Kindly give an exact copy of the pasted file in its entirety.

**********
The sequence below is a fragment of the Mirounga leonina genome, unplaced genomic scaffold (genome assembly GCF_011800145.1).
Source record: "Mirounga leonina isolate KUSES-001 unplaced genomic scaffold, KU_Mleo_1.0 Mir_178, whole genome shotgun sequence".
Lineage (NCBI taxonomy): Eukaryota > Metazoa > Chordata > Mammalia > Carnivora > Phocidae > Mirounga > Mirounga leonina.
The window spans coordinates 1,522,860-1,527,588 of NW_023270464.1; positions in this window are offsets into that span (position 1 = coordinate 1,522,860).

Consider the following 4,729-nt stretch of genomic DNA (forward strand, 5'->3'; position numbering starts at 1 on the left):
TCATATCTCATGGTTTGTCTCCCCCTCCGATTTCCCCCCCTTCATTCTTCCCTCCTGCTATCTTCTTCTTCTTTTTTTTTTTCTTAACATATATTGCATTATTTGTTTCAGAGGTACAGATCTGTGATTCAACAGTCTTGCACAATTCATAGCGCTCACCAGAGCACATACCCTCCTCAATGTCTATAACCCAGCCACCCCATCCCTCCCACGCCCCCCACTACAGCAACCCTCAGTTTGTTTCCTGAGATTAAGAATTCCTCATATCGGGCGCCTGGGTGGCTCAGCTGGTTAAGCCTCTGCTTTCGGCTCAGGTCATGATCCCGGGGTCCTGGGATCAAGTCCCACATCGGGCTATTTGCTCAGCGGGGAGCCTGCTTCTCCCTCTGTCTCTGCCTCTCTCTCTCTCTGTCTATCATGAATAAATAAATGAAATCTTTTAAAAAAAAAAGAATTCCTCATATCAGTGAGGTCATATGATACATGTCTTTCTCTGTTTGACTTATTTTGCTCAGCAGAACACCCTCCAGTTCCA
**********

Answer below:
The sequence below is a fragment of the Mirounga leonina genome, unplaced genomic scaffold (genome assembly GCF_011800145.1).
Source record: "Mirounga leonina isolate KUSES-001 unplaced genomic scaffold, KU_Mleo_1.0 Mir_178, whole genome shotgun sequence".
Lineage (NCBI taxonomy): Eukaryota > Metazoa > Chordata > Mammalia > Carnivora > Phocidae > Mirounga > Mirounga leonina.
The window spans coordinates 1,522,860-1,527,588 of NW_023270464.1; positions in this window are offsets into that span (position 1 = coordinate 1,522,860).

Consider the following 4,729-nt stretch of genomic DNA (forward strand, 5'->3'; position numbering starts at 1 on the left):
TCATATCTCATGGTTTGTCTCCCCCTCCGATTTCCCCCCCTTCATTCTTCCCTCCTGCTATCTTCTTCTTCTTTTTTTTTTTCTTAACATATATTGCATTATTTGTTTCAGAGGTACAGATCTGTGATTCAACAGTCTTGCACAATTCATAGCGCTCACCAGAGCACATACCCTCCTCAATGTCTATAACCCAGCCACCCCATCCCTCCCACGCCCCCCACTACAGCAACCCTCAGTTTGTTTCCTGAGATTAAGAATTCCTCATATCGGGCGCCTGGGTGGCTCAGCTGGTTAAGCCTCTGCTTTCGGCTCAGGTCATGATCCCGGGGTCCTGGGATCAAGTCCCACATCGGGCTATTTGCTCAGCGGGGAGCCTGCTTCTCCCTCTGTCTCTGCCTCTCTCTCTCTCTGTCTATCATGAATAAATAAATGAAATCTTTTAAAAAAAAAAGAATTCCTCATATCAGTGAGGTCATATGATACATGTCTTTCTCTGTTTGACTTATTTTGCTCAGCAGAACACCCTCCAGTTCCA